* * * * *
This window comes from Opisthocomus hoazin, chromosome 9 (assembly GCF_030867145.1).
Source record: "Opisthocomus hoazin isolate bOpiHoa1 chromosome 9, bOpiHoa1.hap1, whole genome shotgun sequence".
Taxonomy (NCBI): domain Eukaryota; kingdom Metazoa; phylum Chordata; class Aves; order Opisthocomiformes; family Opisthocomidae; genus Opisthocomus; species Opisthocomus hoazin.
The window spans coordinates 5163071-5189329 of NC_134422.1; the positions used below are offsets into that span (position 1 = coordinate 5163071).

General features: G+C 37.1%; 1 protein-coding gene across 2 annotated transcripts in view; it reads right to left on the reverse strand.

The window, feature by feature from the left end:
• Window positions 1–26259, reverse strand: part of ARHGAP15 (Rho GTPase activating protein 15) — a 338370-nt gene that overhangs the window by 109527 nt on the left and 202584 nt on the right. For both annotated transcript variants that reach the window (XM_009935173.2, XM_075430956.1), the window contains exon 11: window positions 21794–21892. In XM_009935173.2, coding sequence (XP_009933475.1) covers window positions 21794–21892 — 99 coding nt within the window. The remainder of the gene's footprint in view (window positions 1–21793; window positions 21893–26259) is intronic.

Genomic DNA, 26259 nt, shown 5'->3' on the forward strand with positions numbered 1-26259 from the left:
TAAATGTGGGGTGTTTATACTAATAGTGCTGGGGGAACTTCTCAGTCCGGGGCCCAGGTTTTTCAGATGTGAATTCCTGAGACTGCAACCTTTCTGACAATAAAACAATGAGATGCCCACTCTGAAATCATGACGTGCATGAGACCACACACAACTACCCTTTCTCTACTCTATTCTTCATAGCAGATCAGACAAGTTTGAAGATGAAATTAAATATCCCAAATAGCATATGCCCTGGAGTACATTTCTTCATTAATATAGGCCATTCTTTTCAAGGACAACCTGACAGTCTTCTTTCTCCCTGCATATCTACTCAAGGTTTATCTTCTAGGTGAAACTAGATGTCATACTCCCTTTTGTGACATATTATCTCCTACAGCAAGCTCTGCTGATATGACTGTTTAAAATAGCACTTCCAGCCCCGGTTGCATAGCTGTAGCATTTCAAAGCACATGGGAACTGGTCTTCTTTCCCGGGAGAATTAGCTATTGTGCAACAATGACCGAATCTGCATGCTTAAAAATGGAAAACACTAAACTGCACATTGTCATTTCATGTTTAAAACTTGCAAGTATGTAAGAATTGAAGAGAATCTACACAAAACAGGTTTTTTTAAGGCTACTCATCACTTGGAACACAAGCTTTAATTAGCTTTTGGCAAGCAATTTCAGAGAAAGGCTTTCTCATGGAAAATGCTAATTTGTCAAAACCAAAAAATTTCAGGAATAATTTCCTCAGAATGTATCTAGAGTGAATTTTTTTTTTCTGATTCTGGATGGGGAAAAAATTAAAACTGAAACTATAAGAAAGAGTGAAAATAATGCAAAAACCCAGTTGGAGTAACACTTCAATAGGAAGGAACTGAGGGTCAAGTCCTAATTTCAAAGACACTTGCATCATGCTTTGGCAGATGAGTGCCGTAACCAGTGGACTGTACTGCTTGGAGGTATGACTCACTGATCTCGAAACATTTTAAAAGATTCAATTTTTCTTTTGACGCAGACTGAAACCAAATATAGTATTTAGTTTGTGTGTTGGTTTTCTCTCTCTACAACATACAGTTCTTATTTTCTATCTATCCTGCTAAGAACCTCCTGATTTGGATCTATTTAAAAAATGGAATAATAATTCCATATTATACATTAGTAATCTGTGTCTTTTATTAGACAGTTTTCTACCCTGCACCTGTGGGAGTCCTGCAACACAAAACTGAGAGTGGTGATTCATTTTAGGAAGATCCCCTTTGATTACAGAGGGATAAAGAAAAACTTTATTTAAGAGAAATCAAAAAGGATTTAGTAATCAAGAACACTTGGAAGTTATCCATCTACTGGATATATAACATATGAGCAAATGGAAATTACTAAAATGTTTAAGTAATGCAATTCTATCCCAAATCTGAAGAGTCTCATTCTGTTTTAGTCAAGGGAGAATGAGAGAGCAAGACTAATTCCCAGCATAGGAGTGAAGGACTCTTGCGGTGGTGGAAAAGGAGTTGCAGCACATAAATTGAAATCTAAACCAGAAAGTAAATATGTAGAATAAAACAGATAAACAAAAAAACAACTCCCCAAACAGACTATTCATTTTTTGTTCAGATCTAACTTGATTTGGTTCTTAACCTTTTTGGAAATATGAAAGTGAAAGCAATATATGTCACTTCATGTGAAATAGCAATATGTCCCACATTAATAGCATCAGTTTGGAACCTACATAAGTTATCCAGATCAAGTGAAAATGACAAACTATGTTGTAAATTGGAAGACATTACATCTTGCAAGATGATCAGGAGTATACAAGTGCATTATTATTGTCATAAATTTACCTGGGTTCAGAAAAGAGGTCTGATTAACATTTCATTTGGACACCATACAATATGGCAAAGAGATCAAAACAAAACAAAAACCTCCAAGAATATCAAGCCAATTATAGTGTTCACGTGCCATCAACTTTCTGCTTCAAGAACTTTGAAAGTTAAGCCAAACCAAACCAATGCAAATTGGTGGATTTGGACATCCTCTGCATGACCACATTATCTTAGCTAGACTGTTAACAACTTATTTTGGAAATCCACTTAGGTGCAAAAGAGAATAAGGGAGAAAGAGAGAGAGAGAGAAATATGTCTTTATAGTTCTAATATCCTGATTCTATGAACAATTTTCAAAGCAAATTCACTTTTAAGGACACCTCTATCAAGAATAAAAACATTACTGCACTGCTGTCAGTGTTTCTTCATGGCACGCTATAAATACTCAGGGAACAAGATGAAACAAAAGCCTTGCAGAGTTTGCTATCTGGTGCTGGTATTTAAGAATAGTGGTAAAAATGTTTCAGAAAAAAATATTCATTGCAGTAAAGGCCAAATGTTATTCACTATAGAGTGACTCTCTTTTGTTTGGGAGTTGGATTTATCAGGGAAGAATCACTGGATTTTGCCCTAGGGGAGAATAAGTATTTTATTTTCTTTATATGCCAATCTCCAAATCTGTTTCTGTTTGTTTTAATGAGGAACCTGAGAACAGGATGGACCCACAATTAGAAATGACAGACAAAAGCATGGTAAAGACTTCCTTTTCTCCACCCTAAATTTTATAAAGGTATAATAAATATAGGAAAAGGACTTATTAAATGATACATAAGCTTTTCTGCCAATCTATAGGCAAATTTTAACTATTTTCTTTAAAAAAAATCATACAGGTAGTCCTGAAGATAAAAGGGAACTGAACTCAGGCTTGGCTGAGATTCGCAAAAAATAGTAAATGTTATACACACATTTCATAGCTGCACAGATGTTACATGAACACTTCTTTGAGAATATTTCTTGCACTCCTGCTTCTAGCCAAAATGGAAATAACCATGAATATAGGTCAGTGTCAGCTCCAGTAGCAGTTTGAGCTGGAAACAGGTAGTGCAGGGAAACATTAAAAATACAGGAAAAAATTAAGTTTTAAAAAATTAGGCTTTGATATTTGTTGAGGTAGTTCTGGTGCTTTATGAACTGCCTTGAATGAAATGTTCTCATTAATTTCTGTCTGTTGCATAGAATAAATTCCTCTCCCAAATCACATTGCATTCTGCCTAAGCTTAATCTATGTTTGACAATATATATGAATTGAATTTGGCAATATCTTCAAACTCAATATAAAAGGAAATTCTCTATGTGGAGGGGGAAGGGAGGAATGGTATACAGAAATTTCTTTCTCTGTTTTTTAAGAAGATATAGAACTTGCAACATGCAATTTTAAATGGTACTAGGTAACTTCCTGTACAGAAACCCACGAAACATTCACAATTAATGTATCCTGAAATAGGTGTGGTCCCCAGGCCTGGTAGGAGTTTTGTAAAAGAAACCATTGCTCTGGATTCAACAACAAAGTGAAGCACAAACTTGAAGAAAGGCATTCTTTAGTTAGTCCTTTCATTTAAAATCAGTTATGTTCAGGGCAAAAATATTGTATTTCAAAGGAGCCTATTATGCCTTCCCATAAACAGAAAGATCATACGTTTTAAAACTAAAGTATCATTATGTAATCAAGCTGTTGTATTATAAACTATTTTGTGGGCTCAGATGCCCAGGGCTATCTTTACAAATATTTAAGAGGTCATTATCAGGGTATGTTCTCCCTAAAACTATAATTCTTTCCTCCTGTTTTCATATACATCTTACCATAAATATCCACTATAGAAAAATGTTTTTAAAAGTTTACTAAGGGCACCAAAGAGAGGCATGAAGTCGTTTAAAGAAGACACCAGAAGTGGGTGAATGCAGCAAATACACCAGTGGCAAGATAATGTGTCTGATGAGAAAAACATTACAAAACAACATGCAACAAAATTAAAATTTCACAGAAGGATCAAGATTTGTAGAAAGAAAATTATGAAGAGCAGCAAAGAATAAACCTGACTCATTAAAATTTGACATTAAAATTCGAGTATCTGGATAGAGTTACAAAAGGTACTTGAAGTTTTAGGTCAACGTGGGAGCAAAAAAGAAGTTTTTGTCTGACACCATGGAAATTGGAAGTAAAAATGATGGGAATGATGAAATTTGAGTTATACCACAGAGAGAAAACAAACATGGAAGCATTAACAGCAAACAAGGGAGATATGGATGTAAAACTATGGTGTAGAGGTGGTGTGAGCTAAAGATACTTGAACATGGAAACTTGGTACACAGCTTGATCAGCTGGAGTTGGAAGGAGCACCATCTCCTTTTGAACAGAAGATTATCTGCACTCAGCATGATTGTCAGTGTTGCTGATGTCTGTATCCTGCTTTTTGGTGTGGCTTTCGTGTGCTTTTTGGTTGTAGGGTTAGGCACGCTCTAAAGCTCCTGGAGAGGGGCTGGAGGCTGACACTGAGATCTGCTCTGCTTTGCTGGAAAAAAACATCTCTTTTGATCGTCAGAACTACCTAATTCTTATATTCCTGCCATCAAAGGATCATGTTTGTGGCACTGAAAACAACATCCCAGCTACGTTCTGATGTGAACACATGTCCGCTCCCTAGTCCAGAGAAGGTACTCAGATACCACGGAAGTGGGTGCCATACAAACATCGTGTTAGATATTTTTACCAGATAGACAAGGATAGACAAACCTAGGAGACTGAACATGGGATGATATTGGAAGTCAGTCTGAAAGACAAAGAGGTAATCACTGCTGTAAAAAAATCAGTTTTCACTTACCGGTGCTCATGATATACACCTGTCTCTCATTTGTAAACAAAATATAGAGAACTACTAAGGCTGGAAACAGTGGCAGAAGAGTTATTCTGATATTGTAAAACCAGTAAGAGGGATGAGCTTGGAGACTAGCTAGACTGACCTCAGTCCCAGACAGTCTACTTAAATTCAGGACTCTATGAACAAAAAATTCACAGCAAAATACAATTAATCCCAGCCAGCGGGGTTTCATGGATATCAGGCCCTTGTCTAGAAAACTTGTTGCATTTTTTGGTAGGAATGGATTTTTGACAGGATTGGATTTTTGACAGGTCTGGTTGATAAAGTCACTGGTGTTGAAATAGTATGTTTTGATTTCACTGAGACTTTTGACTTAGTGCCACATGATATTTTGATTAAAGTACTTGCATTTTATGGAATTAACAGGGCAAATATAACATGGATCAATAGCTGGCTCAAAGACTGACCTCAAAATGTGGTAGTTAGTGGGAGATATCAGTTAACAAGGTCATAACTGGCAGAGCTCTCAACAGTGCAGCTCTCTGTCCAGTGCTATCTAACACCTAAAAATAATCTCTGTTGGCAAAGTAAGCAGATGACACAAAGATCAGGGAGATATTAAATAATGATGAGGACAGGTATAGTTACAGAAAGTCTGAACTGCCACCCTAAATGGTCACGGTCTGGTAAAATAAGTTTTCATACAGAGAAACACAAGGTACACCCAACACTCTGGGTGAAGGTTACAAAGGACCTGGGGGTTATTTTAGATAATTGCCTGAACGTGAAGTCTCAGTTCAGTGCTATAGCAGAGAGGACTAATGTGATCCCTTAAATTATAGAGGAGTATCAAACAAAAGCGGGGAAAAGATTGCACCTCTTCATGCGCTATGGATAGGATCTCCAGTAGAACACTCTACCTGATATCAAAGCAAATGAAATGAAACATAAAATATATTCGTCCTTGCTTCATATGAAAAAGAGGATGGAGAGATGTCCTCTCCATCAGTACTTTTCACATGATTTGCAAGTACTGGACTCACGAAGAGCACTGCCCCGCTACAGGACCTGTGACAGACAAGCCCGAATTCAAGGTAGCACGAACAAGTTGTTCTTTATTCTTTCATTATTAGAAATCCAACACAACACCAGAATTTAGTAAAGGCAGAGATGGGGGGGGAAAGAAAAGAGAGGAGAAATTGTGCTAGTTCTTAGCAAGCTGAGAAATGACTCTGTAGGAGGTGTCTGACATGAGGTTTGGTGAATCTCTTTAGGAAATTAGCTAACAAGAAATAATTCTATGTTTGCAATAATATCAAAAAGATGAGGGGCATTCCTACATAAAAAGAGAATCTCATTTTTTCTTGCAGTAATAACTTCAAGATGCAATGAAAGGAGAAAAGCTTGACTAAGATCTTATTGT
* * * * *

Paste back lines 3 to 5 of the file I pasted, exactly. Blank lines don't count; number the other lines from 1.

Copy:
Taxonomy (NCBI): domain Eukaryota; kingdom Metazoa; phylum Chordata; class Aves; order Opisthocomiformes; family Opisthocomidae; genus Opisthocomus; species Opisthocomus hoazin.
The window spans coordinates 5163071-5189329 of NC_134422.1; the positions used below are offsets into that span (position 1 = coordinate 5163071).

General features: G+C 37.1%; 1 protein-coding gene across 2 annotated transcripts in view; it reads right to left on the reverse strand.